On January 12th the Leadership Rogers County Class took part in Economic Development Day, focused mostly on the different machining and manufacturing businesses in the Rogers County area. The first meeting involved a discussion with the Executive Director of the Claremore Industrial and Economic Development Authority (CIEDA), Meggie Froman-Knight. CIEDA was initially founded in 1948 and has adopted 3 basic pillars within the community: Business Retention/Expansion, Business Attraction, and Workforce Development. Those pillars are exemplified within each member on the CIEDA staff. One of the unique items that was discussed during Mrs. Froman-Knight’s discussion was that of how Claremore has one of just two custom robotics shops in the United States. Additionally, she mentioned that in the Business Attraction process, the average household income plays a large role and feeds directly into the ownership from a CIEDA perspective to make sure there is focus on Workforce Development.
Afterward, the class was able to speak with Kenneth Statton, President of MST Manufacturing, a local Claremore manufacturing facility that at the present moment employs 41 individuals. Mr. Statton grew up in Claremore, a product of the Claremore High School system (graduating class of 1986) and has long been invested in the community. He prides himself in running the business focused on building relationships, in fact their mission statement is “Building Relationships that Last.” MST Manufacturing is a CNC Machining business that manufactures airplane parts. Within the facility are two other businesses: Parts by MST and Liberty Forged.
Next, the class went to Rye Design, a husband (Andy Fiegener) and wife (Sarah Fiegener) owned and operated custom robotics firm. Founded initially in 2013, they make robotics 100% custom to the client. Typically, they are able to help build a robot to automate a process, with approximately a 3-6 month lead time from Purchase Order to implementation within the company or place of business. The husband and wife owned company makes an intentional push to keep their products local and outsource local when available, often relying on vendors from Tulsa, Arkansas, and other adjacent states. When asked “why Claremore”, Mr. Fiegener cited enjoying the small city feel, with it’s deep history, and it’s attention to a high quality of life.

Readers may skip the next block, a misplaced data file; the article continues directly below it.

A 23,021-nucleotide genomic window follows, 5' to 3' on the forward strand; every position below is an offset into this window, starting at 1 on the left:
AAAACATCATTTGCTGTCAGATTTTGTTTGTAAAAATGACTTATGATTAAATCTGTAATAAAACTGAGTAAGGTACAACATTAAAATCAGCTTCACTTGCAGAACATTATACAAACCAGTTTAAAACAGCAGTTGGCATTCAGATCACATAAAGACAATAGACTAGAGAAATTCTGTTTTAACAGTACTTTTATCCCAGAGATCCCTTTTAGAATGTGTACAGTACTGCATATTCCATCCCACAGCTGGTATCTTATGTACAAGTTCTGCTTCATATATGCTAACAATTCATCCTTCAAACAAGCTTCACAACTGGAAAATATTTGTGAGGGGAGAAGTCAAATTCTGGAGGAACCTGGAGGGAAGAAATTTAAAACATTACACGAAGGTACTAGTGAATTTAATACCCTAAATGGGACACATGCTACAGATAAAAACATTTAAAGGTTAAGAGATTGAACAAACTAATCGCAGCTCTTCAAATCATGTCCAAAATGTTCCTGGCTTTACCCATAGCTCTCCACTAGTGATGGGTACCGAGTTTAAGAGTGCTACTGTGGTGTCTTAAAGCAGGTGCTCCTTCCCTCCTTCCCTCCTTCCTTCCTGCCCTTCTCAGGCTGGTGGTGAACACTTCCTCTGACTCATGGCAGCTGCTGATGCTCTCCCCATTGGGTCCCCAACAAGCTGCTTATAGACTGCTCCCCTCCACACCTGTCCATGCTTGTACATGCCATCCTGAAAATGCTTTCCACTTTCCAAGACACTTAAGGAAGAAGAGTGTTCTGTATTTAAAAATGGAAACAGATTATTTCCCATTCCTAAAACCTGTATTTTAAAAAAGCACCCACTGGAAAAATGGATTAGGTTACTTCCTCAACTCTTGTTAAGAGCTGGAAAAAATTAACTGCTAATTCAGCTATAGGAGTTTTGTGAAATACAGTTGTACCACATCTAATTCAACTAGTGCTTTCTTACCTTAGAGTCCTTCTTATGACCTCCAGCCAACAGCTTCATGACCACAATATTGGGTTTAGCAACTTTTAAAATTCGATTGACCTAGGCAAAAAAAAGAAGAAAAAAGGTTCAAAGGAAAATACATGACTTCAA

Following lunch, the class visited the Tulsa Port of Catoosa, where they spoke with Sheila Shook, the Education and Workforce head of the port. Ms. Shook discussed the history of the Port of Catoosa (initially authorized for construction in 1946, operational by 1970), as well as its immense utility in that it is part of a 445-mile route to the Mississippi River. An interesting item to note is that when it was constructed, there was a hydro-electric system in place in which it could generate power from within the waterway itself. Further, upon completion of the construction, President Richard Nixon came to the Port of Catoosa in 1971 to dedicate it. The Port of Catoosa has an immense economic impact on the city, not only due to its 2500-acre plot currently occupied by 70 difference companies, but also due to the amount of agricultural items that are imported to the location on a daily basis (90% of their imports are agriculturally focused). Of note, some of the local businesses within the Port of Catoosa are: Honeywell., Midwest Crane Service, Transcontinental Packaging, LMI Aerospace, TriStar Glass, and NuStar). Tulsa’s Port of Catoosa is a great asset for Rogers County and all of Northeastern Oklahoma with the ability to ship products and raw material all over the world.